As for Butler being one dimensional, his regular season CORSI numbers seem to imply otherwise. And even if it’s true, he’s still young with room to grow. Regin hasn’t had much success in two years. Why is the team willing to take a chance on him but not Butler?

    And that he sucked on a better team might have something to do with him playing with Kaspars Daugavins on the fourth line instead of with Jason Spezza.

    Also, while Ottawa does have a number of promising prospects to slot in, none of them have any NHL experience. (Not really counting Silfverberg’s two games or Stone’s one.) I think there’s a point at which having someone who’s played in the NHL, even if only with limited success, and at a relatively cheap salary, would be valuable.

    Would be curious to know more about why the cap floor is a canard. Ottawa has to reach it, and they’re very much below it now, no? Unless there’s a roll back due to CBA negotiations (possible), I don’t see how this doesn’t have to be addressed. Admittedly, I don’t know a lot on the subject. Where has it been established that they’re set for the season?

    Of course you’re right that I have no evidence that a big move is coming or that Melnyk is cheaping out. I’m purely speculating based on the fact that the buyout doesn’t make much sense to me.

    • As, I see the Panzari article you link to now.

    • Actually, that argument seems specious. If Ottawa pays all of its rookies – who there’s no room for – in addition to all of its current roster players, it’s past the cap floor. The same argument could be made for Butler.

      • You don’t need Panzeri’s article to check out the floor–just go on Capgeek, fill out a likely lineup, and the Sens are essentially at the floor (this is an exercise I went through back in May or June, realising that I’d see columns from the locals this summer saying that was a concern–by my count the team is over 52 million with bonuses). So don’t sweat the floor. As for Butler, I don’t disagree that he might have a future in the NHL, but clearly the Sens want to make room for prospects–room that doesn’t exist with Butler in the pressbox. We could argue back and forth about whether or not Butler is one-dimensional, but he’s a smaller player who isn’t physical and how many of those can the Sens afford to have in their lineup? The entire NHL could have had Butler for free and took a pass on him–GM’s aren’t stupid, there’s a reason they let him go. One of the reasons Regin is still around (besides being Erik Karlsson’s buddy) is that he’s responsible defensively–if he could ever stay healthy he’s a useful asset. So, could the Sens have kept Butler? Sure, but they didn’t want too. In essence they picked Kaspars Daugavins over him and what does that tell you?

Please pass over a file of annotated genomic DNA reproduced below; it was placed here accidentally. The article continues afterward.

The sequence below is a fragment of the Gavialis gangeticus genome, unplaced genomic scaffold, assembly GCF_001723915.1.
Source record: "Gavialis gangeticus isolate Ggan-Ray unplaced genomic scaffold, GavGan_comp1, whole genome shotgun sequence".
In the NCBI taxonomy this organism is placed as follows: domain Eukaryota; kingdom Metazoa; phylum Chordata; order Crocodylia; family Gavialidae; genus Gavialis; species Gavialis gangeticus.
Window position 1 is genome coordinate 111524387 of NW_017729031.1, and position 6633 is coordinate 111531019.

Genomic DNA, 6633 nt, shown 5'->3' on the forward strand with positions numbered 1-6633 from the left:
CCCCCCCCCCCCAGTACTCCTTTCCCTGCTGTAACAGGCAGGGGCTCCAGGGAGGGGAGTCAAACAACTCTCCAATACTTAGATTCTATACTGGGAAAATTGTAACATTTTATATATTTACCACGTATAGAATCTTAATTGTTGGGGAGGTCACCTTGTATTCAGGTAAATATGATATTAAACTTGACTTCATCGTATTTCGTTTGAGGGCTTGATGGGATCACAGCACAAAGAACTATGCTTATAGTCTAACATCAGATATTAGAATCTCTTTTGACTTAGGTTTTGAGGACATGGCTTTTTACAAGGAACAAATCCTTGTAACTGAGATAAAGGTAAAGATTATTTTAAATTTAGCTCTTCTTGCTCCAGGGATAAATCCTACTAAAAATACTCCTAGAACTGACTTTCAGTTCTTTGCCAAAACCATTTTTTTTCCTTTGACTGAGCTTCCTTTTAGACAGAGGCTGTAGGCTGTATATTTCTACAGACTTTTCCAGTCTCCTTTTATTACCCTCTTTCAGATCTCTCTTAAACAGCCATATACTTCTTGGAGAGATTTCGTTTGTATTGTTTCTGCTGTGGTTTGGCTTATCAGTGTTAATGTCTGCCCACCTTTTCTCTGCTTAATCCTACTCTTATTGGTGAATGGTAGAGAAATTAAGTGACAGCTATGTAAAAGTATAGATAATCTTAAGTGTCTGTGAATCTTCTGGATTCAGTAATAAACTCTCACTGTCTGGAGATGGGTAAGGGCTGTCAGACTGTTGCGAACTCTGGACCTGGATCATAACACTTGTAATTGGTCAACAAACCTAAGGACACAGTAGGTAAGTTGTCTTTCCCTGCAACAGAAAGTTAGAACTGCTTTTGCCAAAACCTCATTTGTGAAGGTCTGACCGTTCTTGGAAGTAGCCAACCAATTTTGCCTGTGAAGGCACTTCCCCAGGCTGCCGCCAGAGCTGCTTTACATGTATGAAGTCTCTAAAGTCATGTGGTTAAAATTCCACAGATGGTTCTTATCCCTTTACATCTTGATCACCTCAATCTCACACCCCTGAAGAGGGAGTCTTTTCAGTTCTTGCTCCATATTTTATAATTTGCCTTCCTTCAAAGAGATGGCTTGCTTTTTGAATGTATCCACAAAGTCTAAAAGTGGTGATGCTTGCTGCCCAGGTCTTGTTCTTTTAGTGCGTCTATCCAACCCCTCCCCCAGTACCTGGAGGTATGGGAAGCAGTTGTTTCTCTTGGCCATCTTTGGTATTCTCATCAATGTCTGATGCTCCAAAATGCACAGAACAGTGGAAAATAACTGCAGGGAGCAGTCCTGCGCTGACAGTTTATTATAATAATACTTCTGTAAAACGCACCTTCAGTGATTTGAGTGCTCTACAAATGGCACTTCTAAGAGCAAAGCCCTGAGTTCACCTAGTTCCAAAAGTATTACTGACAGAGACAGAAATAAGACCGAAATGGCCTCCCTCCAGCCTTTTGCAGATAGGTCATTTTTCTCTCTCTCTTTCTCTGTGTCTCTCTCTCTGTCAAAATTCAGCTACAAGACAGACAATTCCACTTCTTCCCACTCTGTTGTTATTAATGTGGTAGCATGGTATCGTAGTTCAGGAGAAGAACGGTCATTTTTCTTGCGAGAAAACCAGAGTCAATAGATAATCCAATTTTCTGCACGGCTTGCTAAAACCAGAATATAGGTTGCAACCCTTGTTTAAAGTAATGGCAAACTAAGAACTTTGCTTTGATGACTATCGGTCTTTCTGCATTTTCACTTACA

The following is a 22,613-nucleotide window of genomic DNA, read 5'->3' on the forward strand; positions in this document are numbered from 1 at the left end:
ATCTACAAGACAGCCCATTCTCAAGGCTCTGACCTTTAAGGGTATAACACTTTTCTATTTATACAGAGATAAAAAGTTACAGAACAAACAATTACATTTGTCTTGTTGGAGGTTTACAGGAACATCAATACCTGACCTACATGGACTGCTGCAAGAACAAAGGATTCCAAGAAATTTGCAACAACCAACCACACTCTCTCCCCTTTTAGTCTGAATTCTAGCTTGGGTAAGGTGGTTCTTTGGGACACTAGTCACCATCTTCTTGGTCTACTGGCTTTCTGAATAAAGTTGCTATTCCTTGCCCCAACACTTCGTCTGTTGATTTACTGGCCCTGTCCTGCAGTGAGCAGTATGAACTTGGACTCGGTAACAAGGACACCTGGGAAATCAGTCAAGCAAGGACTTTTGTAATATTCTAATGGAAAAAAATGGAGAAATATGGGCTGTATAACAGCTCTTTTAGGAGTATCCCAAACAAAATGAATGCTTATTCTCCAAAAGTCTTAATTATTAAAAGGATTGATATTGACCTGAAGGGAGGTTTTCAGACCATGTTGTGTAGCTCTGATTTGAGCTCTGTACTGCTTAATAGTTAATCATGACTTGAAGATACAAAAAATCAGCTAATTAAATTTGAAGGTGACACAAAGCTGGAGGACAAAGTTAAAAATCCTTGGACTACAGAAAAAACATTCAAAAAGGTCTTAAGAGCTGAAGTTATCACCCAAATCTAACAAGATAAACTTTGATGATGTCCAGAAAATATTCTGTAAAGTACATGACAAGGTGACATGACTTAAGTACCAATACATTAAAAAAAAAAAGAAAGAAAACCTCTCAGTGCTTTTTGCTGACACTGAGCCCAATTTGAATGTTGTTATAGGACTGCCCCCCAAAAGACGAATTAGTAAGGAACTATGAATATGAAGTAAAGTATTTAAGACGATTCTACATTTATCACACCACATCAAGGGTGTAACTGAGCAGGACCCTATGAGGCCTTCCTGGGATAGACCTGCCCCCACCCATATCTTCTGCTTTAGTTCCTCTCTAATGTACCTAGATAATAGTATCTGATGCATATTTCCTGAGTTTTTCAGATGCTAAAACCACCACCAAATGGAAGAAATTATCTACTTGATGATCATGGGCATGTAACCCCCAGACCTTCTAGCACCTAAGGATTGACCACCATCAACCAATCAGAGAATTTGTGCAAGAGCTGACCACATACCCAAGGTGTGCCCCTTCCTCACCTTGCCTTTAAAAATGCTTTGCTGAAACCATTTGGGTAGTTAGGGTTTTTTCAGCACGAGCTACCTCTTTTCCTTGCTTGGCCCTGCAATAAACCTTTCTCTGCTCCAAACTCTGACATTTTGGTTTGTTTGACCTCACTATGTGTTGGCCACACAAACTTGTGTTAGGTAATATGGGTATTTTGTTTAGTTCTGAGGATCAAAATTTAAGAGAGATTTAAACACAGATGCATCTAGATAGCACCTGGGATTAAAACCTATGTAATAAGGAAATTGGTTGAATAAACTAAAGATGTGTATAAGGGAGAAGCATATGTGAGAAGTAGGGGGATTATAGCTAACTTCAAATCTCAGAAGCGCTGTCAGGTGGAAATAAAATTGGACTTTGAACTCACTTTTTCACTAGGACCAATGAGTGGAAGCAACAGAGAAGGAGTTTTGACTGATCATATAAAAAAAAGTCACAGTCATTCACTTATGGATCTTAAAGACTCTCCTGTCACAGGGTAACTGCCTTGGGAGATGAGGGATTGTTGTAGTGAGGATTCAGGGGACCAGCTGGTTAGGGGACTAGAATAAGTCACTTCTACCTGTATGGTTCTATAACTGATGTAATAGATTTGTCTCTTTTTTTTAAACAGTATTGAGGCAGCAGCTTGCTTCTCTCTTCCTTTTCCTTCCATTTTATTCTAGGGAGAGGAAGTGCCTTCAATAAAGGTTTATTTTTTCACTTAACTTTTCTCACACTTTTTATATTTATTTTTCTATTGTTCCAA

2. Butler had a bit of a entitlement type of attitude that I believe was part of the decision. Regin has a much higher upside. The doctors said both his shoulder injuries were kind of flukey and should not hurt him long term.
    Also agree with making it to the cap floor with current players. I’m also thinking that Alfie gets a bonus added to his contract that will also help.